(Ed. Note: Entry originally entitled “The Exploding Blogosphere”. Changed to “Scribosphere” courtesy of Craig Mazin. See below.)
Nobody knows nothing. When I started The Thinking Writer about four years ago, I coded each page in HTML and recoded the home page every time I added an article. It was time consuming and it had no ability for reader comments. I had never heard of a blog. A few years later, I discovered blogging software. Poof – the new Thinking Writer was born. When I first put up this blog, I located only one other screenwriting blog, johnaugust.com. If there were more, they were pretty well hidden.
Flash-forward to today and the screenwriting blogosphere is exploding. From A-list writers (like the folks at Artful Writer) to a guy who read a hack book on how to write “Screenplays That Sell” and is about to start his first draft of his first idea (link omitted) to those in between (including me), everyone has something to say about screenwriting. It seems that it’s much easier to “be a screenwriter” on your blog than to actually make a living writing movies.
And everyone is offering advice….
Do these people (including me) know anything? Well, not really. Even at the A-lister level, they can’t agree on much. At least they’ve proven they can write and build a career. But they haven’t proven they can show you how to do it. Then there are those with a modicum of experience (like me) who sound like we know a lot. It’s just a writing trick, really. None of us has any magic answers. Then there are the complete amateurs who’ve never worked in Hollywood, never sold a script, sometimes never even really written a script. Still, they have a lot of advice to give, too. And they are more certain than any of us of the right answers.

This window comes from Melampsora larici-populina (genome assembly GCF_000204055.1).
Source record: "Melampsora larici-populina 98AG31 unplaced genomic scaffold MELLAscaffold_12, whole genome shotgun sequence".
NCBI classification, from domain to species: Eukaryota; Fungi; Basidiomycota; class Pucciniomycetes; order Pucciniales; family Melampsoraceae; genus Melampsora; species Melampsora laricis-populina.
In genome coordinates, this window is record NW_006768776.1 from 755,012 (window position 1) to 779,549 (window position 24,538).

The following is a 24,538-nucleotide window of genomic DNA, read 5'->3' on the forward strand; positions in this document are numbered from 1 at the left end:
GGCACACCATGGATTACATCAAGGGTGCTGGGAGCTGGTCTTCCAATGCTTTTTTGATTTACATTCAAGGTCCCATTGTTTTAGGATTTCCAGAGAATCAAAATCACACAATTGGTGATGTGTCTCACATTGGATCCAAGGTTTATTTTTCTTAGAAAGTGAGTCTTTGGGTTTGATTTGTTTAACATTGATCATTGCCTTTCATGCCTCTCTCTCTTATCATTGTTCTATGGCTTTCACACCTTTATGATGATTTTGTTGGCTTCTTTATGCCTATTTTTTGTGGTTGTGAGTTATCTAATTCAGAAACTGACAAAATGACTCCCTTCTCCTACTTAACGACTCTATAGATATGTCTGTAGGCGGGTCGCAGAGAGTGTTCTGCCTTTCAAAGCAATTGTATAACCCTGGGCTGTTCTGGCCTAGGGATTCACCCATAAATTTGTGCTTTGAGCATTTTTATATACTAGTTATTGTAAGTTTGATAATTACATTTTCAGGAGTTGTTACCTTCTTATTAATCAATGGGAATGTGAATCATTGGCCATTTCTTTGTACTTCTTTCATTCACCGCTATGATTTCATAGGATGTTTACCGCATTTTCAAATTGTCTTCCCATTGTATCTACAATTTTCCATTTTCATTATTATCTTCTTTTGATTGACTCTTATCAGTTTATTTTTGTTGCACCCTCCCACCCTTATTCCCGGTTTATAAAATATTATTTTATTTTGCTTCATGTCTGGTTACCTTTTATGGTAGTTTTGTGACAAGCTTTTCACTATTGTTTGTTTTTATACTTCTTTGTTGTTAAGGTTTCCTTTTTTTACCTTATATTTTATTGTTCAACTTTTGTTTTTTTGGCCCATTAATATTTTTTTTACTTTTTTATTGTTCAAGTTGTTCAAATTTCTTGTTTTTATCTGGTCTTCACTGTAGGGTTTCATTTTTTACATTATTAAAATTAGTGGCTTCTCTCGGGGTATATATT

So is any of this noise worth anything?
Well…sure it is. Listen to everything and everyone. Stay inside the conversation of screenwriting. Pick up ideas wherever you can. You never know when someone will say something that makes a difference. (I heard something from Craig Mazin just the other day that made a difference for me. He said that he considers the job to be writing movies, not writing screenplays. Nice distinction.)
But here’s the kicker. If you’re not writing, the advice means nothing because none of it translates directly into execution. You can’t tell a damn in the thinking about writing. It’s not like computer programming, where you learn a principle and simply use logic to apply it later. No, writing is like playing piano. You must do it to learn it. In the doing, you find out if the advice held any benefit.
So next time you read some great advice here or on any writing blog, just know, we don’t know. We only think we know. And we only think we know what works for us. The only way for you to know what works for you is to do. Look, learn, then do…and do and do and do….
Got it? Good. Now go write.